An introduction to MongoDB

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MongoDB is the most exciting SQL-free database currently available in the market. The new kid on the block, called MongoDB is a scalable, high-performance, open source, schema free and document oriented database that focuses on the ideas of NoSQL Approach. Written in C++, it has taken rapid strides since its emergence into the public sphere as a popular way to build your database applications.

The origin of MongoDB can be traced back to its original authors at 10gen, who developed MongoDB as a stand-alone product in 2009. With the introduction of MongoDB, the goal is to bridge the gap that exists between a key/value store and a traditional RDBMS. Its conception demanded eliminating the limitations of relational databases by changing the data model from relational to document-based. By doing that, it is able to add greater functionality with features such as, embedded docs for speed and manageability, and easier horizontal scalability as it is non-relational and does not support joins. Since MongoDB uses schema-less databases, it allows agile software development during the Software Development Life Cycle (SDLC). However, it has retained some highly functional features of MySQL as well, such as, indexes, dynamic queries and updates. Creating an index in MySql or Oracle and one in MongoDB is strikingly similar, except that in the case of latter, you have the option of indexing an embedded field.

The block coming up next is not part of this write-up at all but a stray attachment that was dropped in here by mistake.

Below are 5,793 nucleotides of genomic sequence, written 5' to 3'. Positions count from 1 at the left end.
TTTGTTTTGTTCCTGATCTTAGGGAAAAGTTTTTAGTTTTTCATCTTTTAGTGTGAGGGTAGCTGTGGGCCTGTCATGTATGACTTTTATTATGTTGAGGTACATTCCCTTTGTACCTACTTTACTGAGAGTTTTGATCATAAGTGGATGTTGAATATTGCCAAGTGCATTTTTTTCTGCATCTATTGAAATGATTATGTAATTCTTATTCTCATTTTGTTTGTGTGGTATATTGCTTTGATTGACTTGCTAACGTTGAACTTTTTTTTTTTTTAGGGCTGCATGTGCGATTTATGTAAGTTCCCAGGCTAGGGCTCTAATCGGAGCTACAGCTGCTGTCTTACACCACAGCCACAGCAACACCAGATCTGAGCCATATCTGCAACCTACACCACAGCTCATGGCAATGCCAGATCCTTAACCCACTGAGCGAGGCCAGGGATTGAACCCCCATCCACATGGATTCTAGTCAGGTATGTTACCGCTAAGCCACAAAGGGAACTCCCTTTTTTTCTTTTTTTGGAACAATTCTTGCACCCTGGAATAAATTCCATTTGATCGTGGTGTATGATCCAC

What makes MongoDB such a great data store?

The document-oriented nature of MongoDB is its major strength. It uses embedded documents and arrays, therefore multi-document transactions and joins are rarely used, which makes it highly scalable and efficient.

Since document oriented architecture of MongoDB comprises of schema-less databases that rarely uses joins for queries, it renders horizontal scalability.

High performance
MongoDB is a high-performance SQL-free database. SQL and other relational database store relational data, for instance, data in table X can have direct relations to information in table Y. Since MongoDB doesn't need this ability, it functions without a lot of overhead, making it really fast. Add to that the fact that it is not yet ACID compliant helps its cause.

On the downside though, there are a few pressing issues which the community around the application need to focus on. The barrier to entry is relatively high when compared to SQL databases, as there is a lack of skillsets around NoSQL and its tools lack robustness of SQL. Also, as it is relatively new, it is hard to find NoSQL talent.

MongoDB is a great application when it comes to handling critical social interactions as in the case of social media network. Although, when you need to manage data where you have to guarantee data integrity, especially when financial transactions are involved, SQL is a far better choice. MongoDB works best with smaller datasets. Companies are using it for their research and data mining activities where the flexibility of MongoDB's document oriented architecture becomes easily evident. However, notwithstanding the downsides, the benefits justify the risks as is proven by its rapid adoption among IT professionals worldwide.

Author: Jiji Thomas works as a content writer for Dataentryoutsourced. He also indulges in blogging, creative writing and photography.


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